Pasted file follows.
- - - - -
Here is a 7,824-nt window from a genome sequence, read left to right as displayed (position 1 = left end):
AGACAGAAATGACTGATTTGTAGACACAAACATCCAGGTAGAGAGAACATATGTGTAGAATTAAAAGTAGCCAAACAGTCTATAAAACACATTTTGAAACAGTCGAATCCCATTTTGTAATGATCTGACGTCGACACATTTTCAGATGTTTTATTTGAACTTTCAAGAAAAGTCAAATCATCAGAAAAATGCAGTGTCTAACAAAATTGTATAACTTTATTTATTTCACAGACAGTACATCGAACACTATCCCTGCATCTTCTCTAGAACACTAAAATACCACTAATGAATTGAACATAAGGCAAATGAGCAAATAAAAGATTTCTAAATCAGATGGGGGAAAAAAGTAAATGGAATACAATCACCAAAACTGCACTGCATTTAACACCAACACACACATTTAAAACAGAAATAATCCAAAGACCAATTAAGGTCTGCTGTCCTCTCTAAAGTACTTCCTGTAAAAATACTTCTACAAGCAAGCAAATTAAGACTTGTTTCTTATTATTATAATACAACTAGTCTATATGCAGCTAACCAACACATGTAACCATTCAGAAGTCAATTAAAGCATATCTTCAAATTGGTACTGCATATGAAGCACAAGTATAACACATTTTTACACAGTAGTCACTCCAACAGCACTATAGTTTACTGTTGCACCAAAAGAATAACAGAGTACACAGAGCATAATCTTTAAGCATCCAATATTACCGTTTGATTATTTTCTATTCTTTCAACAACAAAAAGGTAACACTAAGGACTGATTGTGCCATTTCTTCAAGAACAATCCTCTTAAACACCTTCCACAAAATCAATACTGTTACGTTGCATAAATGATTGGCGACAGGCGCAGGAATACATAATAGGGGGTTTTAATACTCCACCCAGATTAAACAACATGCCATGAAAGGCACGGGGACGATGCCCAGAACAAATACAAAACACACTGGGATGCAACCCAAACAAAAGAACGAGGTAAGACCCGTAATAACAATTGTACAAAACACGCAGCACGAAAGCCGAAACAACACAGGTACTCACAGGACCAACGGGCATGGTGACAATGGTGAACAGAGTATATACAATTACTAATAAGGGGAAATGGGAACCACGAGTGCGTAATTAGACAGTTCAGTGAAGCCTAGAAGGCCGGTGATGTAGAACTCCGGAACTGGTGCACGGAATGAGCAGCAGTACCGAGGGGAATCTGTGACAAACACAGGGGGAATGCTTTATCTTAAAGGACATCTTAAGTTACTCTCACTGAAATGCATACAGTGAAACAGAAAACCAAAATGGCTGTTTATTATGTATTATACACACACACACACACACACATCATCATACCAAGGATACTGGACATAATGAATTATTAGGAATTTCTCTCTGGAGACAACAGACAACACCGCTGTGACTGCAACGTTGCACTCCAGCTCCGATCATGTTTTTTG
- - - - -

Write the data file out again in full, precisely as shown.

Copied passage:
Here is a 7,824-nt window from a genome sequence, read left to right as displayed (position 1 = left end):
AGACAGAAATGACTGATTTGTAGACACAAACATCCAGGTAGAGAGAACATATGTGTAGAATTAAAAGTAGCCAAACAGTCTATAAAACACATTTTGAAACAGTCGAATCCCATTTTGTAATGATCTGACGTCGACACATTTTCAGATGTTTTATTTGAACTTTCAAGAAAAGTCAAATCATCAGAAAAATGCAGTGTCTAACAAAATTGTATAACTTTATTTATTTCACAGACAGTACATCGAACACTATCCCTGCATCTTCTCTAGAACACTAAAATACCACTAATGAATTGAACATAAGGCAAATGAGCAAATAAAAGATTTCTAAATCAGATGGGGGAAAAAAGTAAATGGAATACAATCACCAAAACTGCACTGCATTTAACACCAACACACACATTTAAAACAGAAATAATCCAAAGACCAATTAAGGTCTGCTGTCCTCTCTAAAGTACTTCCTGTAAAAATACTTCTACAAGCAAGCAAATTAAGACTTGTTTCTTATTATTATAATACAACTAGTCTATATGCAGCTAACCAACACATGTAACCATTCAGAAGTCAATTAAAGCATATCTTCAAATTGGTACTGCATATGAAGCACAAGTATAACACATTTTTACACAGTAGTCACTCCAACAGCACTATAGTTTACTGTTGCACCAAAAGAATAACAGAGTACACAGAGCATAATCTTTAAGCATCCAATATTACCGTTTGATTATTTTCTATTCTTTCAACAACAAAAAGGTAACACTAAGGACTGATTGTGCCATTTCTTCAAGAACAATCCTCTTAAACACCTTCCACAAAATCAATACTGTTACGTTGCATAAATGATTGGCGACAGGCGCAGGAATACATAATAGGGGGTTTTAATACTCCACCCAGATTAAACAACATGCCATGAAAGGCACGGGGACGATGCCCAGAACAAATACAAAACACACTGGGATGCAACCCAAACAAAAGAACGAGGTAAGACCCGTAATAACAATTGTACAAAACACGCAGCACGAAAGCCGAAACAACACAGGTACTCACAGGACCAACGGGCATGGTGACAATGGTGAACAGAGTATATACAATTACTAATAAGGGGAAATGGGAACCACGAGTGCGTAATTAGACAGTTCAGTGAAGCCTAGAAGGCCGGTGATGTAGAACTCCGGAACTGGTGCACGGAATGAGCAGCAGTACCGAGGGGAATCTGTGACAAACACAGGGGGAATGCTTTATCTTAAAGGACATCTTAAGTTACTCTCACTGAAATGCATACAGTGAAACAGAAAACCAAAATGGCTGTTTATTATGTATTATACACACACACACACACACACATCATCATACCAAGGATACTGGACATAATGAATTATTAGGAATTTCTCTCTGGAGACAACAGACAACACCGCTGTGACTGCAACGTTGCACTCCAGCTCCGATCATGTTTTTTG